Reporter Adriene Hill: Dairy farmer Brad Scott takes me around his thousand-cow farm, where the cows are pretty much doing what it is cows do.
Brad Scott: Some are resting.
Reporter: Some are eating.
Scott: Some are pretty much hanging out at the water trough.
Reporter: There's a little mooing.
Scott: And just enjoying a nice day. Their only job …
Reporter: Milk – twice a day.
Scott: So this is what we call the milking parlor.
Reporter: And one of Scott's workers tugs at each teat to check the milk. These squirts are pretty much all the milk that Scott will toss. And maybe a little that sticks to the walls of the milk tank.
Scott: And other than that, there's no waste from the time it leaves the udder to the time it gets to the consumer.
Reporter: Here in the U.S., cows and dairy farmers aren’t our food waste problem. Our problem is us. The Department of Agriculture estimates we waste about 30 percent of our milk supply at restaurants and at home. We also waste that much or more of our total food supply – a lot of it without noticing it.
Jonathan Bloom: It tends to just go away.
Reporter: Jonathan Bloom is the author of “American Wasteland.” Where does it disappear to? Here's a clue: (sound of garbage disposal).
Bloom: We just throw it out, or it goes down the drain and it's gone, so we don't think about the impact or the money we're squandering by the food we're wasting.
Reporter: We don't worry too much about tossing the yogurt that's been sitting a little too long or the abandoned green beans that got a little gooey, because they weren't that expensive in the first place.
Bloom: Despite rising food prices, the percentage of our household spending that goes to food is at an all-time low, and no other nation spends as little on its food.
Reporter: In the U.S., we waste more fruits and vegetables than any other food group. Milk takes silver in the most-wasted category. And if you really want to see milk-spilling in action …
Tape: Let's go look at the trash!
Reporter: … Schools are a great place to start.
Tape: This one's pretty heavy.
Reporter: I visit an elementary school in Ojai, California, and meet sixth-grade teacher Janis Duncan.
Janis Duncan: I've dug through a lot of trash.
Reporter: She's monitored the trash here for five years, discovering whole chicken breasts, apples that were too big for kids to bite into, unopened cartons of milk and …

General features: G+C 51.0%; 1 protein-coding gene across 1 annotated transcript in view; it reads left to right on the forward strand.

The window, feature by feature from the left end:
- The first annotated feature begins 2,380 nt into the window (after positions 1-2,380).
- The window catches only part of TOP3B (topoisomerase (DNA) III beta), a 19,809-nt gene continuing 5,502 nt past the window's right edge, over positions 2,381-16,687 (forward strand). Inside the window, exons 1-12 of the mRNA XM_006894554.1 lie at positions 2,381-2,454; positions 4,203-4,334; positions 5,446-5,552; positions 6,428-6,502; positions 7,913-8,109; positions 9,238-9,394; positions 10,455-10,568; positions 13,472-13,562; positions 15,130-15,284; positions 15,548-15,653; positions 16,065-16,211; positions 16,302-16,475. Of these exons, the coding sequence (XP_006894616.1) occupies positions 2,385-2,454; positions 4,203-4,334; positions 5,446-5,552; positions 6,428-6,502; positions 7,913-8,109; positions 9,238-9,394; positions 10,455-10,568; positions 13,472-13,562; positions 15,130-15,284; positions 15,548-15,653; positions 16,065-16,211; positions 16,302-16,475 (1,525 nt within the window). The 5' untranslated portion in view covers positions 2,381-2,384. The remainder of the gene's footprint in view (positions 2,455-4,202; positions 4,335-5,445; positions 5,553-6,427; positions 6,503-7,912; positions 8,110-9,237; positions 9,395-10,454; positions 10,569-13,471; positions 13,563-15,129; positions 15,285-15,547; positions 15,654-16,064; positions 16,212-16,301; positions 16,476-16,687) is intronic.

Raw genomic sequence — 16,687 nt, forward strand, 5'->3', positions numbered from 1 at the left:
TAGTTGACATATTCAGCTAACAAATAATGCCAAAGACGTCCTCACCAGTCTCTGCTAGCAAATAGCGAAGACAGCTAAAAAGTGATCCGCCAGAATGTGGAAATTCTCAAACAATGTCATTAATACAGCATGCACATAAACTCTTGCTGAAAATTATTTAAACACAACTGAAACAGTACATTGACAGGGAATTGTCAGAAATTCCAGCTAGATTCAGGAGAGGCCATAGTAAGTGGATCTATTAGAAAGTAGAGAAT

Duncan: … A lot of yucky stuff, too; a lot of chewed food. When you have it all mashed together, it looks pretty …
Reporter: … I think “gross” is the word. But the amount of trashed food has been declining here. There's a partnership between the school and a local nonprofit called Food for Thought. To get kids to think more about food waste, they sort their garbage.
Student: Does this go here?
Reporter: The cafeteria staff reminds kids not to take too much. They have a garden with a compost pile.
Student: I want to do it.
Reporter: There's a sharing table, where kids drop unopened milk. And, says Duncan, they sometimes call on the bigger students to help, giving sixth-graders trash-monitoring duties.
Duncan: I put student leadership at that trashcan and actually had kids make kids drink all their milk before they threw it away. Yeah, and that worked.
Reporter: But kids aren't the only offenders. A lot of us do the same. Milk spoils in the fridge. We pour it in coffee that we don't drink. We forget it in the hot car. According to a USDA calculation, we toss the equivalent of about a third a glass of milk per person, per day.
Which, if I do a little math here: 310 million people, ounces into gallons, gallons into pounds of milk, how much cows produce … that's nearly 800,000 cows’ worth of milk down the drain.
Anchor: Our series "Food for 9 Billion" is a collaboration with Homelands Productions PBS NewsHour and the Center for Investigative Reporting. You can find pictures and other stories by visiting our special collection —"Food for 9 Billion."